Sedona Pathways Our Daily Journey: Jan. 18, 2017

Ted Grussing Photography

Ted Grussing Photography

A quiet morning around here … espresso, sharp cheddar on sourdough toast, checking email and news headlines and an eye on the sky hoping for some sun. Mid-afternoon it was up to the airport with hopes for sun on the plateau, but that didn’t work out so well as the cloud layer over the plateau where I wanted to shoot was overcast and only an envelope of about 2,000’ to fly in so I headed SW where there was some blue sky and did some shooting of Sycamore Canyon.

I took this shot from a couple of miles S of the Verde River looking pretty much to the NNE. The Verde River is at the bottom of the image and the flow is from left to right, curving upwards a bit and Sycamore Creek joins the Verde River near the apex of the curve. And just to the right of the confluence is the parking area where you can access trails into Sycamore Canyon … you can see the dirt road coming in from the right side of the image. Looking further up the canyon you have Black Mountain to the right of the canyon, being a flat top mountain it may not look like one, but it is. The canyon is about 21 miles long and 7 miles wide … and very beautiful. On the horizon from the left is Sitgreaves Mountain, then Kendrick Peak which has the top portion in the clouds and then the San Francisco Peaks, although you can’t really see them because the cloud ceiling is so low.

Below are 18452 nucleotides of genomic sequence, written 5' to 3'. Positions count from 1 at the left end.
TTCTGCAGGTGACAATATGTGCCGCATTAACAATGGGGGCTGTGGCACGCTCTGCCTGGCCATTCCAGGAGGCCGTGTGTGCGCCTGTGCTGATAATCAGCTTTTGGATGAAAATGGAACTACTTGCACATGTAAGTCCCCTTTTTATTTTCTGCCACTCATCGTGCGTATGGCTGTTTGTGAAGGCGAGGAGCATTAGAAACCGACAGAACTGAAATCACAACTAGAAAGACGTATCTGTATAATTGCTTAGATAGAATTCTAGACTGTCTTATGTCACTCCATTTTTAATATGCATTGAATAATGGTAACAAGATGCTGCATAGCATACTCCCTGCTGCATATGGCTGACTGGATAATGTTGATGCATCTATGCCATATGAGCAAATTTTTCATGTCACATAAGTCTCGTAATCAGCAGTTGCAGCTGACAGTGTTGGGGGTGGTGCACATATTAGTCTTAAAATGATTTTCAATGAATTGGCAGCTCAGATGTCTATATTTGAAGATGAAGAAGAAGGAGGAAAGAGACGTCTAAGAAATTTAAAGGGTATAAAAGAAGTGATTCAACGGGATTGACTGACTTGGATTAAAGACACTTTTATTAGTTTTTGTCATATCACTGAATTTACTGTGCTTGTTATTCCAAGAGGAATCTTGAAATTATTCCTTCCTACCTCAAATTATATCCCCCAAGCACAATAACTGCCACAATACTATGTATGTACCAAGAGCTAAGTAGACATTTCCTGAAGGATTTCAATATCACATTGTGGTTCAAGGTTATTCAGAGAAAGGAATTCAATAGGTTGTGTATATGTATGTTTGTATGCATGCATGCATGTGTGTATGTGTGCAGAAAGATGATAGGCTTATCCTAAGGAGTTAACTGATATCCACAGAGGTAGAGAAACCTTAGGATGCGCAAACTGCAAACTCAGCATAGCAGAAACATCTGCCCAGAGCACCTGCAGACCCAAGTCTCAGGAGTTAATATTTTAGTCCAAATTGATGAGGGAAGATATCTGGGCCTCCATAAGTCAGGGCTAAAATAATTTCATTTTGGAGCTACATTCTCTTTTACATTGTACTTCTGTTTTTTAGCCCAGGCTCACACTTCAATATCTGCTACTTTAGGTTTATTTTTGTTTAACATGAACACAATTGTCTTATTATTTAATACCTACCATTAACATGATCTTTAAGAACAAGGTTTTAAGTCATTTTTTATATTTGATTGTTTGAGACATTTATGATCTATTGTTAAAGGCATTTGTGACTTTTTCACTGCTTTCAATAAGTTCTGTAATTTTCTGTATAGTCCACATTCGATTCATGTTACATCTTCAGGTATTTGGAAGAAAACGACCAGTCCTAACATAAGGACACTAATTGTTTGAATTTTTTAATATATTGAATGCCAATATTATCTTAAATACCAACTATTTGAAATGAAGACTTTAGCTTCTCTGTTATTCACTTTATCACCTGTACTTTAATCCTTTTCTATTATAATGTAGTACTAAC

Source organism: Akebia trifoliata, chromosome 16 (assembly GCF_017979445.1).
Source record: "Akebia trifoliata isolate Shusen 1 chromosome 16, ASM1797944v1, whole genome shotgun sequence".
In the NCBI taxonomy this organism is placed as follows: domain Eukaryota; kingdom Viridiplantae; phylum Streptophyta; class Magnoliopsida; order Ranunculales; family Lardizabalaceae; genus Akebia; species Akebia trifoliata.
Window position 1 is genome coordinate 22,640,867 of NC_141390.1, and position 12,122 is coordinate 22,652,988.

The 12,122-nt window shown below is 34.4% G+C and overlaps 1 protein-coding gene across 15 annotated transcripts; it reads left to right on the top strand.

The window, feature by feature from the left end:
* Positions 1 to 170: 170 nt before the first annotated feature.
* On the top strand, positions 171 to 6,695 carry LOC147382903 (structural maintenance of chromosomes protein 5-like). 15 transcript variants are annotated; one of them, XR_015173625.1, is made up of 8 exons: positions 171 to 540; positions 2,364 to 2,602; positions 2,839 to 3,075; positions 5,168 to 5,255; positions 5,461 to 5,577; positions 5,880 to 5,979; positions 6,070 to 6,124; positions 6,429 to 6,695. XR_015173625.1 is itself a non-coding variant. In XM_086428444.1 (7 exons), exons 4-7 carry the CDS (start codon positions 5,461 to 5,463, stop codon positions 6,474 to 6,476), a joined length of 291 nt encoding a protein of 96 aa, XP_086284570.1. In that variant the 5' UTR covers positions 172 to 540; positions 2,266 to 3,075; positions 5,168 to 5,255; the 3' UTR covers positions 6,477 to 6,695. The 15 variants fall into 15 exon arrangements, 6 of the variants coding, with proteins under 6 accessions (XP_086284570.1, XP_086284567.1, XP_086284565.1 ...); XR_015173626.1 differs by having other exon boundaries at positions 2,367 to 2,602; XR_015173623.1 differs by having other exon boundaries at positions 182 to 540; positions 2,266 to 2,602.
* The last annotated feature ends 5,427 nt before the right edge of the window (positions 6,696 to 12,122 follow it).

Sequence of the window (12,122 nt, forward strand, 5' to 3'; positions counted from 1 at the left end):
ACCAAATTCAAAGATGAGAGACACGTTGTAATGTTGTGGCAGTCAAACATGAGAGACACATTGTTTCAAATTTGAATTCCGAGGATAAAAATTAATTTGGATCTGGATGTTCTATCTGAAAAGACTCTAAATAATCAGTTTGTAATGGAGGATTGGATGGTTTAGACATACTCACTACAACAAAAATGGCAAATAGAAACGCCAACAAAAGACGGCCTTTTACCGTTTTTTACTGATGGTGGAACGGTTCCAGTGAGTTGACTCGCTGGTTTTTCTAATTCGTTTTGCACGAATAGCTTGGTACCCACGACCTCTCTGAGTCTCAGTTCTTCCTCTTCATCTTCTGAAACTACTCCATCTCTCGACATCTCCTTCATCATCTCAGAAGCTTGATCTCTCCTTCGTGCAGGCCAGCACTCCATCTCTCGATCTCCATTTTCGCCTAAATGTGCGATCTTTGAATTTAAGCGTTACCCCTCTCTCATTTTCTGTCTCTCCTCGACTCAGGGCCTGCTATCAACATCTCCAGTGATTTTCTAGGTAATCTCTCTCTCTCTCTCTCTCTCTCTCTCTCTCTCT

Although the size of this in megapixels is about the same, I used a higher compression ratio and the dimensions are about half again as big as usual … should give you close to a full screen image.

Time to wrap the day … looks like some sun tomorrow before another storm system rolls in tomorrow night, so maybe more air time … we’ll see how it looks over espresso in about six hours. Have a beautiful day … share your joy and keep breathing.



To be somewhere alone with you and watch the myriad stars,

Far golden worlds beyond the noisy earth’s unkindly jars.

As quietly they sail night’s sea, above the world and you and me.

Max Ehrmann


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